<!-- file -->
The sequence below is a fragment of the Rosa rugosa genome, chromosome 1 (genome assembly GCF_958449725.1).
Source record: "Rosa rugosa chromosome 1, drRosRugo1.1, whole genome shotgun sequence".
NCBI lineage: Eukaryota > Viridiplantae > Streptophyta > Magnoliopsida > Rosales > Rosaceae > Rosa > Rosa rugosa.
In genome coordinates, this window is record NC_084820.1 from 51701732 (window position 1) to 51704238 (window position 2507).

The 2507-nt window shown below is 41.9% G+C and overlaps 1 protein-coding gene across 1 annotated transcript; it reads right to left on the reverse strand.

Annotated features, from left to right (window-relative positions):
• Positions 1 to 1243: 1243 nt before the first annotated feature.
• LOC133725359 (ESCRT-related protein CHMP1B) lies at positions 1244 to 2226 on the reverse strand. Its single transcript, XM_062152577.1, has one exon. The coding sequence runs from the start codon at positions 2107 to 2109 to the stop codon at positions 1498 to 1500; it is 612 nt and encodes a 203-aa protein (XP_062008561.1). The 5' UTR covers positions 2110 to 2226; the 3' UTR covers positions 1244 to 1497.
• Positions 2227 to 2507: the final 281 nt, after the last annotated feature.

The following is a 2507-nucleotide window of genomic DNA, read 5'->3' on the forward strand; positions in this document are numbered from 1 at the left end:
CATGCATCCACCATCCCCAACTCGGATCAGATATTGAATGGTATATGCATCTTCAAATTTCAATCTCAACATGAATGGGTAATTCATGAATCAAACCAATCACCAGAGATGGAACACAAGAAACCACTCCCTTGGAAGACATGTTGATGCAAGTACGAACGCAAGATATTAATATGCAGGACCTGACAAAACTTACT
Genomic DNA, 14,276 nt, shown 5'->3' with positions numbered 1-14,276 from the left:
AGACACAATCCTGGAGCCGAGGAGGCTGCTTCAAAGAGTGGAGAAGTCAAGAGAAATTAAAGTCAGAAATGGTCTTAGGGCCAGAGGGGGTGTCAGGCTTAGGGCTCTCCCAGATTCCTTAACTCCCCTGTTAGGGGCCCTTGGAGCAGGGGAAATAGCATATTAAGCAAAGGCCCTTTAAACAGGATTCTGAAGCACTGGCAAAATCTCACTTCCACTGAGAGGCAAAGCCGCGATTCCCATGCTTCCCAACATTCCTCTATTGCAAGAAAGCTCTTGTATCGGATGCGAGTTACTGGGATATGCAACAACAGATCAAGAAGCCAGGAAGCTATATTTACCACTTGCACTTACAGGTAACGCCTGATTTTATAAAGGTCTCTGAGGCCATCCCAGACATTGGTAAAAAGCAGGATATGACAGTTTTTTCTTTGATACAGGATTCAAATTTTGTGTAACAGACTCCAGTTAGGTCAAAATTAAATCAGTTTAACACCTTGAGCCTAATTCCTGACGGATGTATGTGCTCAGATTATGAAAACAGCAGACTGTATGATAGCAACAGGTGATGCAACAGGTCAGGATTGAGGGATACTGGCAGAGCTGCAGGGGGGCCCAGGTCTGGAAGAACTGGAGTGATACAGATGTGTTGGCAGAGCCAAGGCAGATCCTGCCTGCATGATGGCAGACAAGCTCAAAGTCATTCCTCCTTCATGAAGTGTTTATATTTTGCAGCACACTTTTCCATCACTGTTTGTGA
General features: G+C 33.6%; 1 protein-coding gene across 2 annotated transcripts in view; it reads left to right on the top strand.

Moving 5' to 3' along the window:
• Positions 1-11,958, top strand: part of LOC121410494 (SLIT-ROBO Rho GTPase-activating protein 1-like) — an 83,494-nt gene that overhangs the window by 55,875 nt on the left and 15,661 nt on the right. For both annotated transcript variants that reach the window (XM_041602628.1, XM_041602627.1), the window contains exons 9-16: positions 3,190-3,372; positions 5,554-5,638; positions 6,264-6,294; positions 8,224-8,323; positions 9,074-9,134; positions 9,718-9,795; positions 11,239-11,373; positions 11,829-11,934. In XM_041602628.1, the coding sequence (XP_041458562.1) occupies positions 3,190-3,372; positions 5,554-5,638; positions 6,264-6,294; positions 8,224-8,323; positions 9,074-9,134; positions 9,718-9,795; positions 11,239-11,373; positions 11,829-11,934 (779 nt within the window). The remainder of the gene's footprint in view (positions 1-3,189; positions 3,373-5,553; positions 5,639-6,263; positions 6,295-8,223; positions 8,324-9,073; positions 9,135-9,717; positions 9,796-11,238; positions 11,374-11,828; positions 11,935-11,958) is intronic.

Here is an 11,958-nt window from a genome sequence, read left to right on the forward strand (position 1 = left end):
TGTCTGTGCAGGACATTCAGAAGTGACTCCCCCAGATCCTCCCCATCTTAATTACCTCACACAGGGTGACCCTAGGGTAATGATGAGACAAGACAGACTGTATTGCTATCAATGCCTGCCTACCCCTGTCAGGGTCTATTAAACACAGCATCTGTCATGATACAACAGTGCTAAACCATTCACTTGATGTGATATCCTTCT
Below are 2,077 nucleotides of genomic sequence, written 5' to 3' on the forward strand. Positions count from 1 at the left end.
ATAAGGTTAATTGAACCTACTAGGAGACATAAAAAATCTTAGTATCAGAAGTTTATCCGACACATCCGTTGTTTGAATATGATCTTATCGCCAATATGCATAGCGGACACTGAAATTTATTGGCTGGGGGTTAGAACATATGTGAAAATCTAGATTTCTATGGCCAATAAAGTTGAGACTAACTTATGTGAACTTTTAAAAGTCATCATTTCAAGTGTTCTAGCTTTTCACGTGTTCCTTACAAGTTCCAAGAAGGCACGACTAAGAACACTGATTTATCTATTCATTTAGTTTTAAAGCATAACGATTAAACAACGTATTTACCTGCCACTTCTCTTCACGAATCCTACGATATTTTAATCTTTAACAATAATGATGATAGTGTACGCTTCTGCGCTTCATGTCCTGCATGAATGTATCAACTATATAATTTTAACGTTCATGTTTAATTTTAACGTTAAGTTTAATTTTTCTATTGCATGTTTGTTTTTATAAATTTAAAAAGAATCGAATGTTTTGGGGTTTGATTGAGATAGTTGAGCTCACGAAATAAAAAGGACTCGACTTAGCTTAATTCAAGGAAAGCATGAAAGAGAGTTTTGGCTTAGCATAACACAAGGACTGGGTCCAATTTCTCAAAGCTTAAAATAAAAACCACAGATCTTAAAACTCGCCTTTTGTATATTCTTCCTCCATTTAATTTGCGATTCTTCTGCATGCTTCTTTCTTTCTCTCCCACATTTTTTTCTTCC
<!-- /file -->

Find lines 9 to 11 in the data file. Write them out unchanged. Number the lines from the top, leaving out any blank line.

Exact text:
• Positions 2227 to 2507: the final 281 nt, after the last annotated feature.

The following is a 2507-nucleotide window of genomic DNA, read 5'->3' on the forward strand; positions in this document are numbered from 1 at the left end:
CATGCATCCACCATCCCCAACTCGGATCAGATATTGAATGGTATATGCATCTTCAAATTTCAATCTCAACATGAATGGGTAATTCATGAATCAAACCAATCACCAGAGATGGAACACAAGAAACCACTCCCTTGGAAGACATGTTGATGCAAGTACGAACGCAAGATATTAATATGCAGGACCTGACAAAACTTACT